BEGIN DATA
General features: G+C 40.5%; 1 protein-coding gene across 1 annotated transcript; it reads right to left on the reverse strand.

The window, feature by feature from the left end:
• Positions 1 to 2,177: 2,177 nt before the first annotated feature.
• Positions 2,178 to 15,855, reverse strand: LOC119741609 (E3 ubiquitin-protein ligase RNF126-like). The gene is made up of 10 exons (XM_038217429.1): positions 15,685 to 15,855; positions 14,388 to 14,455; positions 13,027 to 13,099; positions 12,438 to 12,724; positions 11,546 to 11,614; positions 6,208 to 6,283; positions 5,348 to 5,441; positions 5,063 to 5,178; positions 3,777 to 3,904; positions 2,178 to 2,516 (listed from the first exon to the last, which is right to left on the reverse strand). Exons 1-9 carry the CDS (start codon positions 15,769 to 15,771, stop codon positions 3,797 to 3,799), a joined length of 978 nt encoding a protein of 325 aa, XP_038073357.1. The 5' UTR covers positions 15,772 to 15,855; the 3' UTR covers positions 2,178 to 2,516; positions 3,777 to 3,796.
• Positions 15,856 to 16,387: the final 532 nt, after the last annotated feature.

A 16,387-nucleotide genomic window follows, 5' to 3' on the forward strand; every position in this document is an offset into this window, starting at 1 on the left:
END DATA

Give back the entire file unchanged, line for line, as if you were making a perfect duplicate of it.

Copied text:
General features: G+C 40.5%; 1 protein-coding gene across 1 annotated transcript; it reads right to left on the reverse strand.

The window, feature by feature from the left end:
• Positions 1 to 2,177: 2,177 nt before the first annotated feature.
• Positions 2,178 to 15,855, reverse strand: LOC119741609 (E3 ubiquitin-protein ligase RNF126-like). The gene is made up of 10 exons (XM_038217429.1): positions 15,685 to 15,855; positions 14,388 to 14,455; positions 13,027 to 13,099; positions 12,438 to 12,724; positions 11,546 to 11,614; positions 6,208 to 6,283; positions 5,348 to 5,441; positions 5,063 to 5,178; positions 3,777 to 3,904; positions 2,178 to 2,516 (listed from the first exon to the last, which is right to left on the reverse strand). Exons 1-9 carry the CDS (start codon positions 15,769 to 15,771, stop codon positions 3,797 to 3,799), a joined length of 978 nt encoding a protein of 325 aa, XP_038073357.1. The 5' UTR covers positions 15,772 to 15,855; the 3' UTR covers positions 2,178 to 2,516; positions 3,777 to 3,796.
• Positions 15,856 to 16,387: the final 532 nt, after the last annotated feature.

A 16,387-nucleotide genomic window follows, 5' to 3' on the forward strand; every position in this document is an offset into this window, starting at 1 on the left: